WiFi randomly disconnects on your laptop? – here’s how to resolve the problem

Leonard Sengere Avatar

I have only ever owned HP laptops. Come to think of it, even when it comes to both work laptops and desktops, I have only ever used a non-HP device for a couple of months at the most. I am a fan of HP, even if I think Dell and Lenovo are doing better at the moment.

As much as I love these HPs, there is one problem that I always have with the laptops. They randomly disconnect from WiFi and Bluetooth too sometimes. There is no pattern to it, it just happens and you have to deal with it.

I have had this problem on a number of laptops as I said. Sometimes I can go for weeks without a single disconnection and sometimes I can get two disconnections a day.

I used an HP ProBook for a few years up until late last year and it had the problem. It would randomly disconnect from WiFi and boot my Bluetooth headphones out too.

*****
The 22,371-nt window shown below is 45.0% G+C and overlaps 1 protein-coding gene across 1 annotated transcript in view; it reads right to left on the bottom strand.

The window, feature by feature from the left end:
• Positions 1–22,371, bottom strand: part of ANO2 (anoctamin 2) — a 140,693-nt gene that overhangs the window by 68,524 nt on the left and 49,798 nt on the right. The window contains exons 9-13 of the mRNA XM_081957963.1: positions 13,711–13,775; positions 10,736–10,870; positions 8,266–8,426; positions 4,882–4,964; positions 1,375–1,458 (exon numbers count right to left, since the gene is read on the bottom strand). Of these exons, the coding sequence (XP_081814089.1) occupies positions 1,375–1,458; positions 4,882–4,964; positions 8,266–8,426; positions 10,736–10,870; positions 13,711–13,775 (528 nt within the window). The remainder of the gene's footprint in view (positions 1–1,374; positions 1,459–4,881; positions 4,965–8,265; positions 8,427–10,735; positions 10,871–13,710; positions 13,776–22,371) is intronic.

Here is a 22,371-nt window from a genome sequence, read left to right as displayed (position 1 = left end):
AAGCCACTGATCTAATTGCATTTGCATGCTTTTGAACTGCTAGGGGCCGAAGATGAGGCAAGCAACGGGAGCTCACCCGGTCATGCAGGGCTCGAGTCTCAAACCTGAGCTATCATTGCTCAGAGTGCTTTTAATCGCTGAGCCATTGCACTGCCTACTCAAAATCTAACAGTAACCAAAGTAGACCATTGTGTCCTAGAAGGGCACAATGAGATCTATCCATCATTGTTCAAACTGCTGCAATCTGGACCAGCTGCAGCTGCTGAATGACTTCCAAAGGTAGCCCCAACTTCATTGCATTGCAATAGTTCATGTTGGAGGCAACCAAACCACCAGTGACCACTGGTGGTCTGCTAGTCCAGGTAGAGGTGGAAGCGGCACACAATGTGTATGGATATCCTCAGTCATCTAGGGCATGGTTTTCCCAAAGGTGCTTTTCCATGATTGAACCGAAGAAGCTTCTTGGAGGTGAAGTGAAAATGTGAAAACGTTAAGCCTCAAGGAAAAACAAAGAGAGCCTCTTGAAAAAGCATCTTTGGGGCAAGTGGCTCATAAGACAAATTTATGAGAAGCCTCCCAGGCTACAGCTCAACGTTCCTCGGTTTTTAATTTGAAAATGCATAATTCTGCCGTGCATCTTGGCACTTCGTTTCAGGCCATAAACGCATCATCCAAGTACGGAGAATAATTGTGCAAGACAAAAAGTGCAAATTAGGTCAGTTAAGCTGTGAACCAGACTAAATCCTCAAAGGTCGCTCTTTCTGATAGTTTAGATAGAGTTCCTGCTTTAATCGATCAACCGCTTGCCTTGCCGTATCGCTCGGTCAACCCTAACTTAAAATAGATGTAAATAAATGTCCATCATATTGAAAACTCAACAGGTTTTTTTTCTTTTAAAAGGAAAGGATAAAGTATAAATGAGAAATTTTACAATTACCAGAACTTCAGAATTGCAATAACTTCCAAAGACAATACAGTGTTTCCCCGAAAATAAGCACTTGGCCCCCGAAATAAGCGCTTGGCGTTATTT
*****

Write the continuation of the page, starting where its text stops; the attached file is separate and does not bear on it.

The HP Pavilion Gaming that I’m using right now has the problem but mercifully Bluetooth is not affected. So, when WiFi cuts off I can still listen to my tunes as I tend to the problem as I no longer have to restart my computer as you will find out below.

Widespread problem

I am not alone. HP forums are full of people complaining about this problem. The problem seems to be the Realtek network adapters that HP use.

I hear that some Dell models with Realtek adapters have the same problem. This suggests that the adapters may be the problem, rather than HP, Dell, or any other brand that uses these network adapters.

The problem is usually resolved by simply restarting the computer. This is quite annoying if I’m honest. Even for these faster PCs we have today which can restart in less than 30 seconds, it’s still annoying as heck.